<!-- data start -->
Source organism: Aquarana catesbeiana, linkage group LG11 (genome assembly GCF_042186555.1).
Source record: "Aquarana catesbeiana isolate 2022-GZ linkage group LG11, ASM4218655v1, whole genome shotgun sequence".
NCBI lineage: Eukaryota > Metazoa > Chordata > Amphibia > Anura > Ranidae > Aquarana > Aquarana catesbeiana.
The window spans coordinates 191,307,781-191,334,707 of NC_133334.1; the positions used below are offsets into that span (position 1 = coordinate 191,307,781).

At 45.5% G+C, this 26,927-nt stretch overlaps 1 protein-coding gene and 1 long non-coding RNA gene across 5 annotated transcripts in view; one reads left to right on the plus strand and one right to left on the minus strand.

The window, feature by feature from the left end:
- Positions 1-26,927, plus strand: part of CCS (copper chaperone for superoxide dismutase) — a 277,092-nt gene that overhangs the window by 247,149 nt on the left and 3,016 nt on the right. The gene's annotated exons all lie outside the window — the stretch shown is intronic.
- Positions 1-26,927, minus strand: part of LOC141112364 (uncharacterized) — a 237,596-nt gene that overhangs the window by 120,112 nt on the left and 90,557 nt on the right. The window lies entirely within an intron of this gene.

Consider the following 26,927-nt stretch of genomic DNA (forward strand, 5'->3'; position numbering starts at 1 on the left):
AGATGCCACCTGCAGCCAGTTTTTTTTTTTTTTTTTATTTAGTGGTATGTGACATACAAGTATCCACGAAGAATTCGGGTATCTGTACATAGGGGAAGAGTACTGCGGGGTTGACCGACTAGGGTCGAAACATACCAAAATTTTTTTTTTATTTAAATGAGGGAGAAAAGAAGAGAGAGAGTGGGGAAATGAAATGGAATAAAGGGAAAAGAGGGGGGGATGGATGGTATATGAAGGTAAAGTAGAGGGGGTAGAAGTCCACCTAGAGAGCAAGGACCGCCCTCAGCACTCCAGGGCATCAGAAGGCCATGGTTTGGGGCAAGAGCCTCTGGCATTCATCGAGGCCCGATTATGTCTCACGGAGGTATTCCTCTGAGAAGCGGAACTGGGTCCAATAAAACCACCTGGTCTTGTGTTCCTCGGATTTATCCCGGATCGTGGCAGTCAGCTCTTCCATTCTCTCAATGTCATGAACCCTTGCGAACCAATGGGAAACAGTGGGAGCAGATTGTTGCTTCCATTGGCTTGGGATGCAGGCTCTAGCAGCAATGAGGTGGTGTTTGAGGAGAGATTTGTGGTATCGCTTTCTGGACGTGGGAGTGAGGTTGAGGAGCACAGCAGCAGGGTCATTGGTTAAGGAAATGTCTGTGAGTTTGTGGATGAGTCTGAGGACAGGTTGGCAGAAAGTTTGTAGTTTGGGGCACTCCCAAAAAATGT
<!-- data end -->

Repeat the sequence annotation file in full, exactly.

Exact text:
Source organism: Aquarana catesbeiana, linkage group LG11 (genome assembly GCF_042186555.1).
Source record: "Aquarana catesbeiana isolate 2022-GZ linkage group LG11, ASM4218655v1, whole genome shotgun sequence".
NCBI lineage: Eukaryota > Metazoa > Chordata > Amphibia > Anura > Ranidae > Aquarana > Aquarana catesbeiana.
The window spans coordinates 191,307,781-191,334,707 of NC_133334.1; the positions used below are offsets into that span (position 1 = coordinate 191,307,781).

At 45.5% G+C, this 26,927-nt stretch overlaps 1 protein-coding gene and 1 long non-coding RNA gene across 5 annotated transcripts in view; one reads left to right on the plus strand and one right to left on the minus strand.

The window, feature by feature from the left end:
- Positions 1-26,927, plus strand: part of CCS (copper chaperone for superoxide dismutase) — a 277,092-nt gene that overhangs the window by 247,149 nt on the left and 3,016 nt on the right. The gene's annotated exons all lie outside the window — the stretch shown is intronic.
- Positions 1-26,927, minus strand: part of LOC141112364 (uncharacterized) — a 237,596-nt gene that overhangs the window by 120,112 nt on the left and 90,557 nt on the right. The window lies entirely within an intron of this gene.

Consider the following 26,927-nt stretch of genomic DNA (forward strand, 5'->3'; position numbering starts at 1 on the left):
AGATGCCACCTGCAGCCAGTTTTTTTTTTTTTTTTTATTTAGTGGTATGTGACATACAAGTATCCACGAAGAATTCGGGTATCTGTACATAGGGGAAGAGTACTGCGGGGTTGACCGACTAGGGTCGAAACATACCAAAATTTTTTTTTTATTTAAATGAGGGAGAAAAGAAGAGAGAGAGTGGGGAAATGAAATGGAATAAAGGGAAAAGAGGGGGGGATGGATGGTATATGAAGGTAAAGTAGAGGGGGTAGAAGTCCACCTAGAGAGCAAGGACCGCCCTCAGCACTCCAGGGCATCAGAAGGCCATGGTTTGGGGCAAGAGCCTCTGGCATTCATCGAGGCCCGATTATGTCTCACGGAGGTATTCCTCTGAGAAGCGGAACTGGGTCCAATAAAACCACCTGGTCTTGTGTTCCTCGGATTTATCCCGGATCGTGGCAGTCAGCTCTTCCATTCTCTCAATGTCATGAACCCTTGCGAACCAATGGGAAACAGTGGGAGCAGATTGTTGCTTCCATTGGCTTGGGATGCAGGCTCTAGCAGCAATGAGGTGGTGTTTGAGGAGAGATTTGTGGTATCGCTTTCTGGACGTGGGAGTGAGGTTGAGGAGCACAGCAGCAGGGTCATTGGTTAAGGAAATGTCTGTGAGTTTGTGGATGAGTCTGAGGACAGGTTGGCAGAAAGTTTGTAGTTTGGGGCACTCCCAAAAAATGT